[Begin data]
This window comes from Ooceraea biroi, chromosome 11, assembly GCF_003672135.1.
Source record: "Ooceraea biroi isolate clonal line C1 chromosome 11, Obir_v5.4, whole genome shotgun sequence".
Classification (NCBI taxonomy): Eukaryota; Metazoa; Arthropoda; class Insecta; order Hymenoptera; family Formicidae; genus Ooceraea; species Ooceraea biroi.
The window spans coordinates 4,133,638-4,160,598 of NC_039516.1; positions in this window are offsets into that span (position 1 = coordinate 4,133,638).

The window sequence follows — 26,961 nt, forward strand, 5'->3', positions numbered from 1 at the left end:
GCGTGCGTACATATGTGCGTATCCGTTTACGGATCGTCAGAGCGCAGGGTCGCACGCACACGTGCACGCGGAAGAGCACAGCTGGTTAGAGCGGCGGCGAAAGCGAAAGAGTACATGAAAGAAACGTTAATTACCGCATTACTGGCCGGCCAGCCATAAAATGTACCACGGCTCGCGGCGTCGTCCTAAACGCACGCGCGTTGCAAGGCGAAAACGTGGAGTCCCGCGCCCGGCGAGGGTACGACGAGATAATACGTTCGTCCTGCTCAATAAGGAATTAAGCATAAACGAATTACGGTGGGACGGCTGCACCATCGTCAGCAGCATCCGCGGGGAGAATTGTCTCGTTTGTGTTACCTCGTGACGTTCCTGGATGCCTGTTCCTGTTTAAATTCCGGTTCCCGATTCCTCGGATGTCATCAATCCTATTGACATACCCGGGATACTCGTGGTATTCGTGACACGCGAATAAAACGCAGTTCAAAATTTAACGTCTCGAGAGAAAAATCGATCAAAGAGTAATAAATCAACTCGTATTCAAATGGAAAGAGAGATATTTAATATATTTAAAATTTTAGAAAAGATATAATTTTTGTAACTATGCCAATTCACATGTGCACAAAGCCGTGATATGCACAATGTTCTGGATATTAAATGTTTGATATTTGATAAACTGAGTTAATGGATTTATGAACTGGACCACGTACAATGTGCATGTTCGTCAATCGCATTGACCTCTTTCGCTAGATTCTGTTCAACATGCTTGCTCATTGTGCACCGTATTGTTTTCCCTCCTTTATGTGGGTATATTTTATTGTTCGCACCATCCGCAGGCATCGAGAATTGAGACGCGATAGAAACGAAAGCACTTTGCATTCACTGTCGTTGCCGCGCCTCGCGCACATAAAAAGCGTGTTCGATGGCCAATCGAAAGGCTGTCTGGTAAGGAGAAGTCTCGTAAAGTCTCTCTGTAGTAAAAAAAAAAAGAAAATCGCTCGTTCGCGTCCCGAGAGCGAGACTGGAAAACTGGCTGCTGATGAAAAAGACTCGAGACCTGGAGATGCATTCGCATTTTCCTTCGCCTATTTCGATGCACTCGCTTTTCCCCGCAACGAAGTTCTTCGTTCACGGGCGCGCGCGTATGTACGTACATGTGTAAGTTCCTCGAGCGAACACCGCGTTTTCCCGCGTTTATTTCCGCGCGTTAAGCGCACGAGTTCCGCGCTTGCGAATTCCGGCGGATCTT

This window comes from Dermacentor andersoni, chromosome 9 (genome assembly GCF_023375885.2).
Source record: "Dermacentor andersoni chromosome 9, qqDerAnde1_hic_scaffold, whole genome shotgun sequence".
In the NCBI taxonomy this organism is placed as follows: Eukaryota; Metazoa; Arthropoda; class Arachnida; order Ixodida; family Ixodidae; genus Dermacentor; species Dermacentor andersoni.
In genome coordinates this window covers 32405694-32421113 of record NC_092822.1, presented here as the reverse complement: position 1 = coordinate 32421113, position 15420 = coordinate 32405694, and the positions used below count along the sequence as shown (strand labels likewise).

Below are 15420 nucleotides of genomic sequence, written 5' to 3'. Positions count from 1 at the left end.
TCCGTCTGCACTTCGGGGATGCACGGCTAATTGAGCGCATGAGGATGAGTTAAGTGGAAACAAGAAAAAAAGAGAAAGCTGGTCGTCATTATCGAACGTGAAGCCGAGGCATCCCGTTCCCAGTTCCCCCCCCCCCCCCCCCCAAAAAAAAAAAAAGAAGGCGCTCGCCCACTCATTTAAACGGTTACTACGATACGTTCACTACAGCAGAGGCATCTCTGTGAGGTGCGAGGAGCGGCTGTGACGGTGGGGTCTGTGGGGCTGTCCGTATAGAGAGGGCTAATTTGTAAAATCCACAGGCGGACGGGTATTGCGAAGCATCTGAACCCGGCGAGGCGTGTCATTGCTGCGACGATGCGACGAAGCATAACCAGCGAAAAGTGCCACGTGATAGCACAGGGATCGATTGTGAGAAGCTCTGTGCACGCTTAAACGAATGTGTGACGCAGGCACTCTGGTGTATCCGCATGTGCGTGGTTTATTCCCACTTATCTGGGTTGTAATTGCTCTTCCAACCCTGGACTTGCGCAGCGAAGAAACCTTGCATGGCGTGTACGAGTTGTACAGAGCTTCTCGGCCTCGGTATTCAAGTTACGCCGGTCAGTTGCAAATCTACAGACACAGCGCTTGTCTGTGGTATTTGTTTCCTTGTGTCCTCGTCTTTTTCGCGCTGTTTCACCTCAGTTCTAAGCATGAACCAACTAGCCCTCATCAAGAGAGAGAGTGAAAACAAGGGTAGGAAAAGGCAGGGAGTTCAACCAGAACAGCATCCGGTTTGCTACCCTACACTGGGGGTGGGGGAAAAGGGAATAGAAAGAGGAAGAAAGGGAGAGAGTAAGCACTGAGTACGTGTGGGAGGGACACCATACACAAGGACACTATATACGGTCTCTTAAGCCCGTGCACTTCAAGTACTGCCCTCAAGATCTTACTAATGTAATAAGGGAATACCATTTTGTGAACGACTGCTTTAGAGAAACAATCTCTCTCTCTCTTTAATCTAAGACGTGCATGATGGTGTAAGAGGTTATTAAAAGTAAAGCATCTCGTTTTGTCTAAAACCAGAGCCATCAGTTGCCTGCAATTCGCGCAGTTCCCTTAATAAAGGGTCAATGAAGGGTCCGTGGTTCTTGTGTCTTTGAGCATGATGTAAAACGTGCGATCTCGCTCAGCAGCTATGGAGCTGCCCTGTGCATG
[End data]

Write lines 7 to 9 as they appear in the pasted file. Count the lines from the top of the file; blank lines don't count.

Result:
This window comes from Dermacentor andersoni, chromosome 9 (genome assembly GCF_023375885.2).
Source record: "Dermacentor andersoni chromosome 9, qqDerAnde1_hic_scaffold, whole genome shotgun sequence".
In the NCBI taxonomy this organism is placed as follows: Eukaryota; Metazoa; Arthropoda; class Arachnida; order Ixodida; family Ixodidae; genus Dermacentor; species Dermacentor andersoni.